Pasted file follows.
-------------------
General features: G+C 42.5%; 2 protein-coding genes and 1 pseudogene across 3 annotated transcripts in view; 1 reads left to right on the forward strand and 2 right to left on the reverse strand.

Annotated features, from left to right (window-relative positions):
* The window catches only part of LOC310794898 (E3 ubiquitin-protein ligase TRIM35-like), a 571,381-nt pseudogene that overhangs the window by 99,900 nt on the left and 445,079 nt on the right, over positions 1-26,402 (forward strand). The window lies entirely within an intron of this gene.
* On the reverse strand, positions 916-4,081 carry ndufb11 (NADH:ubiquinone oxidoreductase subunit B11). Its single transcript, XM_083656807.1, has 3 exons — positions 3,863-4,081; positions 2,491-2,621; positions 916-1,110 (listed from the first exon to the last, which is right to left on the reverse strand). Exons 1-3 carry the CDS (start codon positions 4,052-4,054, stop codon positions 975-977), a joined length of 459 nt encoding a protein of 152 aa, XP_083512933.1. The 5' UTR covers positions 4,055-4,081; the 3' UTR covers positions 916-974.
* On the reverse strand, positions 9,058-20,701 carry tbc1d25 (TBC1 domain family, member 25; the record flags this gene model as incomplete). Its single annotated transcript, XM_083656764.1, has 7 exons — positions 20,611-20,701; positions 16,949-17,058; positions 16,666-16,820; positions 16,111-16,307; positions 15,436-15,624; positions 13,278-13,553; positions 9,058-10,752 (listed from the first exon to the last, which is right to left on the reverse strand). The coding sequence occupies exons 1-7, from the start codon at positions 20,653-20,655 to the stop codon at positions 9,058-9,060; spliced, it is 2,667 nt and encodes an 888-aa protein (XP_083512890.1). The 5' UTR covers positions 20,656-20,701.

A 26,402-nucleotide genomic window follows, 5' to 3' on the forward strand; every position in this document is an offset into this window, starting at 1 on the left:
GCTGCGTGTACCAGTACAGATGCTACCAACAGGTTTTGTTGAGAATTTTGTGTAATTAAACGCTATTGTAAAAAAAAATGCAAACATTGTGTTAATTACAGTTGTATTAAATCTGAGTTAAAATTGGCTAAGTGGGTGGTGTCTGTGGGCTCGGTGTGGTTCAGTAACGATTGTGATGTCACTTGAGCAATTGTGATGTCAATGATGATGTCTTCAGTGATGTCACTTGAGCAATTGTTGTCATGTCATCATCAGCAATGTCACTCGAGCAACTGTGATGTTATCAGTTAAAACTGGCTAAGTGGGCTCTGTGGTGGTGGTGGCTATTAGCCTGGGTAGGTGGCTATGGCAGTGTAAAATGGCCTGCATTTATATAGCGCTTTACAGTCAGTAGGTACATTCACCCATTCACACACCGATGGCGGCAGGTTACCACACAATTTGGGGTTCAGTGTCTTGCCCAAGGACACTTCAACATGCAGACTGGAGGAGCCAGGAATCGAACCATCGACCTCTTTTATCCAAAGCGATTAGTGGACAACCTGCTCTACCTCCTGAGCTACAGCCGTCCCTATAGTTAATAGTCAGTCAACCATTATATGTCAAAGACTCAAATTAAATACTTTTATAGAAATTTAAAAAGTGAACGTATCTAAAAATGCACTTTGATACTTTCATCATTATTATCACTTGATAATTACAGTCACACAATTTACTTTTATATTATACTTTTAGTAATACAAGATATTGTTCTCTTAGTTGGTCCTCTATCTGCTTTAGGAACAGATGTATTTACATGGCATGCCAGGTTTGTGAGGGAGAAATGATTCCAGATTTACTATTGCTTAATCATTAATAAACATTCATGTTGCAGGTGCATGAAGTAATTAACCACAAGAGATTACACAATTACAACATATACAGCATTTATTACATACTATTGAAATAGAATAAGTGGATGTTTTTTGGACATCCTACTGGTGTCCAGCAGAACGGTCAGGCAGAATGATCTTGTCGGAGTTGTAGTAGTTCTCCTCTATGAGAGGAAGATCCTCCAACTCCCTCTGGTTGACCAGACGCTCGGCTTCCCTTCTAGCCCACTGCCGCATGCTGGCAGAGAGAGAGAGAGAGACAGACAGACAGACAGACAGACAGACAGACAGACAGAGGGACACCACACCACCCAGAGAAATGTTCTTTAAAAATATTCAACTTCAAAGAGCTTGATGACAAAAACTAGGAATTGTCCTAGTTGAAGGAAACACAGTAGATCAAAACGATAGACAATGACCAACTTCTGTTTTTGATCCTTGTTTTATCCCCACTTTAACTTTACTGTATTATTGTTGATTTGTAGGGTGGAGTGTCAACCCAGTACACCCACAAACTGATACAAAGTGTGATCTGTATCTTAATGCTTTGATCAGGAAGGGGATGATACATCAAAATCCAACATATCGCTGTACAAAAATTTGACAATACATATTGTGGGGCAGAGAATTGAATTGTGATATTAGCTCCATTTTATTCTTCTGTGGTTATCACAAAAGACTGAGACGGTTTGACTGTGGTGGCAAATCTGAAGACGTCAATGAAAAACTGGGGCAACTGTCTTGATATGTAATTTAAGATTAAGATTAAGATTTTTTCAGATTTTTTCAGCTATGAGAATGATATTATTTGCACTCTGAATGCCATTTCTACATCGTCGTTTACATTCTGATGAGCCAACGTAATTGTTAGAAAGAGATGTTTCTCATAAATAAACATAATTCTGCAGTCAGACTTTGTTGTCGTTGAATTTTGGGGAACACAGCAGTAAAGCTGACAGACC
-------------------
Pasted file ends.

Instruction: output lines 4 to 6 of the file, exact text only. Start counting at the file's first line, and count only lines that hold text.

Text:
* On the reverse strand, positions 916-4,081 carry ndufb11 (NADH:ubiquinone oxidoreductase subunit B11). Its single transcript, XM_083656807.1, has 3 exons — positions 3,863-4,081; positions 2,491-2,621; positions 916-1,110 (listed from the first exon to the last, which is right to left on the reverse strand). Exons 1-3 carry the CDS (start codon positions 4,052-4,054, stop codon positions 975-977), a joined length of 459 nt encoding a protein of 152 aa, XP_083512933.1. The 5' UTR covers positions 4,055-4,081; the 3' UTR covers positions 916-974.
* On the reverse strand, positions 9,058-20,701 carry tbc1d25 (TBC1 domain family, member 25; the record flags this gene model as incomplete). Its single annotated transcript, XM_083656764.1, has 7 exons — positions 20,611-20,701; positions 16,949-17,058; positions 16,666-16,820; positions 16,111-16,307; positions 15,436-15,624; positions 13,278-13,553; positions 9,058-10,752 (listed from the first exon to the last, which is right to left on the reverse strand). The coding sequence occupies exons 1-7, from the start codon at positions 20,653-20,655 to the stop codon at positions 9,058-9,060; spliced, it is 2,667 nt and encodes an 888-aa protein (XP_083512890.1). The 5' UTR covers positions 20,656-20,701.

A 26,402-nucleotide genomic window follows, 5' to 3' on the forward strand; every position in this document is an offset into this window, starting at 1 on the left: